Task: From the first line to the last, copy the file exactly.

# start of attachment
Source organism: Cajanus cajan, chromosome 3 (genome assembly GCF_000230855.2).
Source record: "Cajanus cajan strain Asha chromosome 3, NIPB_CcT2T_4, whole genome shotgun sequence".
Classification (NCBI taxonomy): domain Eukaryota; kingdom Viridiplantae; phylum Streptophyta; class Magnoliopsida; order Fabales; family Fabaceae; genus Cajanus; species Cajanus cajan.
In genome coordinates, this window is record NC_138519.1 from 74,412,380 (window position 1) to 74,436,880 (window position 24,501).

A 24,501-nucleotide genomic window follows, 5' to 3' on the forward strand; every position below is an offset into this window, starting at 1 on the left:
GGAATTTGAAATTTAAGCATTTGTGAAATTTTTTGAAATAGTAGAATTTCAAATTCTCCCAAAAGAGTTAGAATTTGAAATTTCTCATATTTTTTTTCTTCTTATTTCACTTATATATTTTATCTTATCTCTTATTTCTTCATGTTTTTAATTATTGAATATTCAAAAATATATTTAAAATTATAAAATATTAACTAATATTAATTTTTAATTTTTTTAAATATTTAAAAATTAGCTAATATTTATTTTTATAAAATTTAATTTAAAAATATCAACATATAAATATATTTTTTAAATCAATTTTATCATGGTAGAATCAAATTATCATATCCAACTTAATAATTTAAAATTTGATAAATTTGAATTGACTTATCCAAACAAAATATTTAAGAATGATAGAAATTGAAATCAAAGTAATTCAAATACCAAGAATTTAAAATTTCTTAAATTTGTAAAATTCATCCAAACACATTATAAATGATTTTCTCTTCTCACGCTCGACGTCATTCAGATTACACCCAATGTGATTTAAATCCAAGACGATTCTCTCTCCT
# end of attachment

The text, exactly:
Source organism: Cajanus cajan, chromosome 3 (genome assembly GCF_000230855.2).
Source record: "Cajanus cajan strain Asha chromosome 3, NIPB_CcT2T_4, whole genome shotgun sequence".
Classification (NCBI taxonomy): domain Eukaryota; kingdom Viridiplantae; phylum Streptophyta; class Magnoliopsida; order Fabales; family Fabaceae; genus Cajanus; species Cajanus cajan.
In genome coordinates, this window is record NC_138519.1 from 74,412,380 (window position 1) to 74,436,880 (window position 24,501).

A 24,501-nucleotide genomic window follows, 5' to 3' on the forward strand; every position below is an offset into this window, starting at 1 on the left:
GGAATTTGAAATTTAAGCATTTGTGAAATTTTTTGAAATAGTAGAATTTCAAATTCTCCCAAAAGAGTTAGAATTTGAAATTTCTCATATTTTTTTTCTTCTTATTTCACTTATATATTTTATCTTATCTCTTATTTCTTCATGTTTTTAATTATTGAATATTCAAAAATATATTTAAAATTATAAAATATTAACTAATATTAATTTTTAATTTTTTTAAATATTTAAAAATTAGCTAATATTTATTTTTATAAAATTTAATTTAAAAATATCAACATATAAATATATTTTTTAAATCAATTTTATCATGGTAGAATCAAATTATCATATCCAACTTAATAATTTAAAATTTGATAAATTTGAATTGACTTATCCAAACAAAATATTTAAGAATGATAGAAATTGAAATCAAAGTAATTCAAATACCAAGAATTTAAAATTTCTTAAATTTGTAAAATTCATCCAAACACATTATAAATGATTTTCTCTTCTCACGCTCGACGTCATTCAGATTACACCCAATGTGATTTAAATCCAAGACGATTCTCTCTCCT